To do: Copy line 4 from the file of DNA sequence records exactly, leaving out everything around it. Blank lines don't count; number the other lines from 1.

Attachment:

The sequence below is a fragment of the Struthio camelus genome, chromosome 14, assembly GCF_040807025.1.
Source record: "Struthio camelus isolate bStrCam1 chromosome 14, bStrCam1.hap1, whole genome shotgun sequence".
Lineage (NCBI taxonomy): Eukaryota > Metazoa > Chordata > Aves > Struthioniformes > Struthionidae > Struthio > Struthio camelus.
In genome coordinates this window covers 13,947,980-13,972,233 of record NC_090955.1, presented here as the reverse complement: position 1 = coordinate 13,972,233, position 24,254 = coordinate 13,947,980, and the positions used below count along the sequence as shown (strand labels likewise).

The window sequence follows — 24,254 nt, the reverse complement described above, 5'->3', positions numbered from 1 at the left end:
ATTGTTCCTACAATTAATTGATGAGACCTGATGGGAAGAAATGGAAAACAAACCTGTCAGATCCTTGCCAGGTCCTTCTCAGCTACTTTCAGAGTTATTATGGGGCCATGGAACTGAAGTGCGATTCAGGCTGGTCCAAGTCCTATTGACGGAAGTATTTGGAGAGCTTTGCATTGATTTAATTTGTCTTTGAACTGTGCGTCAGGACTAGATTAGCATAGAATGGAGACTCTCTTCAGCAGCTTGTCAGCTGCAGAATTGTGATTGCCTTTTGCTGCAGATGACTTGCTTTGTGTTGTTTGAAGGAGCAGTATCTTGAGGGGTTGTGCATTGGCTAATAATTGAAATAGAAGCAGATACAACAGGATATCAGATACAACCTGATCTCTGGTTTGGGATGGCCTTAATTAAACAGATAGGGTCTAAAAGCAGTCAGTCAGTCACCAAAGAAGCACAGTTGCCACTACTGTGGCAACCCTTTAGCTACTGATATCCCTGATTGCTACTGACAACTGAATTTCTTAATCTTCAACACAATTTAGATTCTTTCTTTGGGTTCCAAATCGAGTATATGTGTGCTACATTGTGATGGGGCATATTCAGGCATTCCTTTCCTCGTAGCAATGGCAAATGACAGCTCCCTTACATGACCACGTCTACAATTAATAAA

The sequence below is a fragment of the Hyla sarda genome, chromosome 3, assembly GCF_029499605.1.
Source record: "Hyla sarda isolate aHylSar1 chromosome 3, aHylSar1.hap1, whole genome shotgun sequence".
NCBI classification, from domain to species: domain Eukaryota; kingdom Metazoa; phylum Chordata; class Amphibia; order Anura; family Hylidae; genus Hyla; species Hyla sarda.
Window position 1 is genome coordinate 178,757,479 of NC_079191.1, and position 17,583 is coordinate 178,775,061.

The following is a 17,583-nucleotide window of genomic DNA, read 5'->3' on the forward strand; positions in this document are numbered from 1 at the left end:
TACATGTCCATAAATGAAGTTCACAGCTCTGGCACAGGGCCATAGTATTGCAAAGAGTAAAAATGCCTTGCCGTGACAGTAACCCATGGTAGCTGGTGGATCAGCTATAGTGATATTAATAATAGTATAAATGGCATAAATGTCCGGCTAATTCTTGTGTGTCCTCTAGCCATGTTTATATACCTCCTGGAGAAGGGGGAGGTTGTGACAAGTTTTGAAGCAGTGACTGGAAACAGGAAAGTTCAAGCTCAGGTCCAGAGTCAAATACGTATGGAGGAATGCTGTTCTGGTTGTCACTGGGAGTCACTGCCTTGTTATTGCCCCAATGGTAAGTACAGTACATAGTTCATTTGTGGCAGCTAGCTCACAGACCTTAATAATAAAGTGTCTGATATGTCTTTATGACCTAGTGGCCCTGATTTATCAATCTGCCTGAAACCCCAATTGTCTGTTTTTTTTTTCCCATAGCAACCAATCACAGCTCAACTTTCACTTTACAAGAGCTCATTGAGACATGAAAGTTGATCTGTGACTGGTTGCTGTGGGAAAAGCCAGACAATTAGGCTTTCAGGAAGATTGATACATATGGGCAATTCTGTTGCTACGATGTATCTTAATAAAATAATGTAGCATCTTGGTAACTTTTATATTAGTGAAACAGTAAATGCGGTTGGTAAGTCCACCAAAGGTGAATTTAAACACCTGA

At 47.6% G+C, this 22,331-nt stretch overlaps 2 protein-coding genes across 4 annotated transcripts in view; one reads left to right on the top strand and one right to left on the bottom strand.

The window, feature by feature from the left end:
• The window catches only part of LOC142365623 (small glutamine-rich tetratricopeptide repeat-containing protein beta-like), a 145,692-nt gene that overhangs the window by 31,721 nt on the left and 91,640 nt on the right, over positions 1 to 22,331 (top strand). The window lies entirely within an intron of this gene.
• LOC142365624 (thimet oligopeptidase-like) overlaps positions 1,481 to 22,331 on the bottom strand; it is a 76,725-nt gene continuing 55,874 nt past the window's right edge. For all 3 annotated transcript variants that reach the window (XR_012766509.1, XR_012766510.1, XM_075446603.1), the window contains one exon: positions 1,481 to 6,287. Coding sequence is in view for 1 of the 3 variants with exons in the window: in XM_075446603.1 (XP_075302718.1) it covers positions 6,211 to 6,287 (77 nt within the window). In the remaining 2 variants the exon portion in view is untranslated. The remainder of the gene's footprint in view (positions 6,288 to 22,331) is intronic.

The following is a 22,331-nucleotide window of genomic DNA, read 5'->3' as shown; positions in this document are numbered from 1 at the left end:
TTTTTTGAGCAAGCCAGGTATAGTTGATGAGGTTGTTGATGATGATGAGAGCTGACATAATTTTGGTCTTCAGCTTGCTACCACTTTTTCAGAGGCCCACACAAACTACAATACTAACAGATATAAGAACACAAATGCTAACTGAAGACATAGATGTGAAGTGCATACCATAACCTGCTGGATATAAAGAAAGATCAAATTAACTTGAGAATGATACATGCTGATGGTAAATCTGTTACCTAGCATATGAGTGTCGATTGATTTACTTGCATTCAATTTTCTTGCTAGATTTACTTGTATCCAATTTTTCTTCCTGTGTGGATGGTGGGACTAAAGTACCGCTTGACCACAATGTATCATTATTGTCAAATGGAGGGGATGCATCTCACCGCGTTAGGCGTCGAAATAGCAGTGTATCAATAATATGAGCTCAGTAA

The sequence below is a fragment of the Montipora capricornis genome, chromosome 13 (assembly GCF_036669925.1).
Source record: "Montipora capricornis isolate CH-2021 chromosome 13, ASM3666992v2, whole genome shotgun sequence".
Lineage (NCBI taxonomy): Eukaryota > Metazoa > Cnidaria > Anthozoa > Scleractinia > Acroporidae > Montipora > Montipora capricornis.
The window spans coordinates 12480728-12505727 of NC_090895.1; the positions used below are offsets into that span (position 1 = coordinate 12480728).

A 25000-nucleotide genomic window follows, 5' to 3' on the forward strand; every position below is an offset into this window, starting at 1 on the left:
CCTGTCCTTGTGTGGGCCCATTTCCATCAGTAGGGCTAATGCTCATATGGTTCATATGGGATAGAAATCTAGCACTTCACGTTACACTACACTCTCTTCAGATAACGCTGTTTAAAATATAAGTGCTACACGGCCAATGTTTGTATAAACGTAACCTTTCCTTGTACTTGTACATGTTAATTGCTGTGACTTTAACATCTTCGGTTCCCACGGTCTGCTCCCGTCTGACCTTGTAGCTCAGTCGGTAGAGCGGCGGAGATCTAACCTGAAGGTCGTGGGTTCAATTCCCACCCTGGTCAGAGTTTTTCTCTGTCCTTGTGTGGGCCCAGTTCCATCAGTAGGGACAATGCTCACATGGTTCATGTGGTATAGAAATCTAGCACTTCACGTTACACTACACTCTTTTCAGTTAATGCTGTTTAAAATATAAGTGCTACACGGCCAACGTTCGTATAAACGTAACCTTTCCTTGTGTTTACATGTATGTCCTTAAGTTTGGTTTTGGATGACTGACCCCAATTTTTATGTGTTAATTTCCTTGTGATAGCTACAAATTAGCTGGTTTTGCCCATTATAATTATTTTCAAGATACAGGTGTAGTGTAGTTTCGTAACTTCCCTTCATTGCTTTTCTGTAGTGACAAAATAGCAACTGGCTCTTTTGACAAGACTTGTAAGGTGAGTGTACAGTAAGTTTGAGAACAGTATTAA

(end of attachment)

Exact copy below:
In genome coordinates this window covers 13,947,980-13,972,233 of record NC_090955.1, presented here as the reverse complement: position 1 = coordinate 13,972,233, position 24,254 = coordinate 13,947,980, and the positions used below count along the sequence as shown (strand labels likewise).